Pope Francis’ use of the term “genocide” in a mass of commemoration of that sad chapter of human history raised speculation that Mr. Obama might honor his old pre-election promise and tell Erdoğan he will no longer be bullied from doing the right thing.  Sadly, President Obama has chosen to be cautious yet again, to be cajoled rather than to take the moral high ground and lead.  In a statement released from the White House last night, he referred to the Armenian Genocide only as “the first mass atrocity of the 20th century."  Obama explained what happened.  “Beginning in 1915, the Armenian people of the Ottoman Empire were deported, massacred, and marched to their deaths,” Obama said in his official statement. “Their culture and heritage in their ancient homeland were erased. Amid horrific violence that saw suffering on all sides, one and a half million Armenians perished.”  Is that not genocide???  “I have consistently stated my own view of what occurred in 1915, and my view has not changed,” the president said.  But yes it has Mr. President!  Why not call it what is was.   Genocide is genocide is genocide.

As I watch the world community stand up to Turkey and its revisionist view of history, I continue to wonder why my own country, my president, refuses to do what is morally correct.  Why won’t they step up to the plate?  I join the Armenian Genocide Centennial Committee in expressing our mutual deep disappoint that “President Obama has chosen to break his promise and stand apart from the global community on speaking the truth about the Armenian Genocide on its 100th Anniversary.”   Once again a broken Obama promise.  For seven years in a row he has failed to keep his promise.  A follower, not a leader.  He has chosen to turn "a blind eye to genocide for political expediency."  How ironic that his current Ambassador to the United Nations Samantha Power won a Pulitzer Prize for her book on the Armenian Genocide.  She has constantly taken US policy makers to task for failing to  acknowledge such atrocities.  "No U.S. president has ever made genocide prevention a priority, and no U.S. president has ever suffered politically for his indifference to its occurrence,” she wrote. “It is thus no coincidence that genocide rages on."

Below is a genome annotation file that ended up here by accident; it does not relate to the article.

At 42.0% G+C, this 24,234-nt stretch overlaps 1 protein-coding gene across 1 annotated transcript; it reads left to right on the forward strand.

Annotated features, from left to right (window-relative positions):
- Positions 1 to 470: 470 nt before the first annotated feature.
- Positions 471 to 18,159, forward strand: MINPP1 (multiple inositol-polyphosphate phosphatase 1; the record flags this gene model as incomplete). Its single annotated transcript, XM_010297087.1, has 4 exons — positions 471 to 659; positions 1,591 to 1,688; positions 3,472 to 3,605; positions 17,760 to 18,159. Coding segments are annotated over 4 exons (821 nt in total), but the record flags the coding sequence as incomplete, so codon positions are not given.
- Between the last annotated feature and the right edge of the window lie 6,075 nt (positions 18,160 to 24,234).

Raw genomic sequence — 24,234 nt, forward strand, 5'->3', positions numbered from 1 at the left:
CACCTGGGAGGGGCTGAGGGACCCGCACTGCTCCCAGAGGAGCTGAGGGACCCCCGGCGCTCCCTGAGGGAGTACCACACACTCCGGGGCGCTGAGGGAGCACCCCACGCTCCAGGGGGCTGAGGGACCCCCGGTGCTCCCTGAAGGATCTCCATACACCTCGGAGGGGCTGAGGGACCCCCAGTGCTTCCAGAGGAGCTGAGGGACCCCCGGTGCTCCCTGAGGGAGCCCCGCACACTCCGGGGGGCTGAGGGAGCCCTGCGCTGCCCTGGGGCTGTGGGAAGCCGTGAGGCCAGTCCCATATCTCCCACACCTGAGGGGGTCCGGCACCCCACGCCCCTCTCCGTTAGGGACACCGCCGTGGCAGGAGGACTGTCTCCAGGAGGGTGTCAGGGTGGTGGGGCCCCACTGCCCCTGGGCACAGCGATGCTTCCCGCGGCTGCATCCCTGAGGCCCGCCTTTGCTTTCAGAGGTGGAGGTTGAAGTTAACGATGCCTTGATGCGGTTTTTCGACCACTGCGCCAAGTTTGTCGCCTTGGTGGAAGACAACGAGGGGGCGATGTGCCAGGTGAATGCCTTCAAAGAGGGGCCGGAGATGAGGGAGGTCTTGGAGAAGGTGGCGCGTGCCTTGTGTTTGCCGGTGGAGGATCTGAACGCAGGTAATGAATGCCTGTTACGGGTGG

How can we expect Turkey to respect and acknowledge historical truth when our own leaders here in the United States - especially our president - do not have the moral courage to honor their promises to speak the truth.  The Erdoğan regime has no more loyal friend than Mr. Obama and the United States government.  What a shame it continues to spit in our eye and those of the world at large.

In closing, let me say that I see no change in American policy in future administrations.  What about Hillary Clinton, you ask?   As Secretary of State in 2012, she cautioned against calling the Armenian Genocide just that . . . “because whatever the terrible event might be or the high emotions that it represents, to try to use government power to resolve historical issues, I think, opens a door that is a very dangerous one to go through.  So the issue is a very emotional one; I recognize that and I have great sympathy for those who are just so incredibly passionate about it.”   Another follower.  Not a leader.

We must remember that not calling it a genocide also stirs passions among persons of all nationalities and ethnicities who have vowed not to be silent about what they see as attempts to liquidate entire peoples. 

Let’s not mince words, OK?  If it looks and smells like a genocide, it most certainly is.